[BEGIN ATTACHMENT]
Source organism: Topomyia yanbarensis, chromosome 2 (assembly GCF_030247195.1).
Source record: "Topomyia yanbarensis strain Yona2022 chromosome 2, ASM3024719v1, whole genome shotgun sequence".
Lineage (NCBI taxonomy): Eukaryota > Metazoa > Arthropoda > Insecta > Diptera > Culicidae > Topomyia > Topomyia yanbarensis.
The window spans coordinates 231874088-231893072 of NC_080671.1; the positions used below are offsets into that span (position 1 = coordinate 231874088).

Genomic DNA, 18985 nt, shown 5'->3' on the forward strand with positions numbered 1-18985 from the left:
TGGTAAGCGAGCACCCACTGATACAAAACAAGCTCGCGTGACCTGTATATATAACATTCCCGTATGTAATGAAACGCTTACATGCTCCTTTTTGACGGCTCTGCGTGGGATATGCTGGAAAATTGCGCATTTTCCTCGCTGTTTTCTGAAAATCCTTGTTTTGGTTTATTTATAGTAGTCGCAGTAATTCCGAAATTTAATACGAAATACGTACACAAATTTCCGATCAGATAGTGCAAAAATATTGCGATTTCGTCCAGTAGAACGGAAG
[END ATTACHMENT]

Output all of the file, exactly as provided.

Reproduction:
Source organism: Topomyia yanbarensis, chromosome 2 (assembly GCF_030247195.1).
Source record: "Topomyia yanbarensis strain Yona2022 chromosome 2, ASM3024719v1, whole genome shotgun sequence".
Lineage (NCBI taxonomy): Eukaryota > Metazoa > Arthropoda > Insecta > Diptera > Culicidae > Topomyia > Topomyia yanbarensis.
The window spans coordinates 231874088-231893072 of NC_080671.1; the positions used below are offsets into that span (position 1 = coordinate 231874088).

Genomic DNA, 18985 nt, shown 5'->3' on the forward strand with positions numbered 1-18985 from the left:
TGGTAAGCGAGCACCCACTGATACAAAACAAGCTCGCGTGACCTGTATATATAACATTCCCGTATGTAATGAAACGCTTACATGCTCCTTTTTGACGGCTCTGCGTGGGATATGCTGGAAAATTGCGCATTTTCCTCGCTGTTTTCTGAAAATCCTTGTTTTGGTTTATTTATAGTAGTCGCAGTAATTCCGAAATTTAATACGAAATACGTACACAAATTTCCGATCAGATAGTGCAAAAATATTGCGATTTCGTCCAGTAGAACGGAAG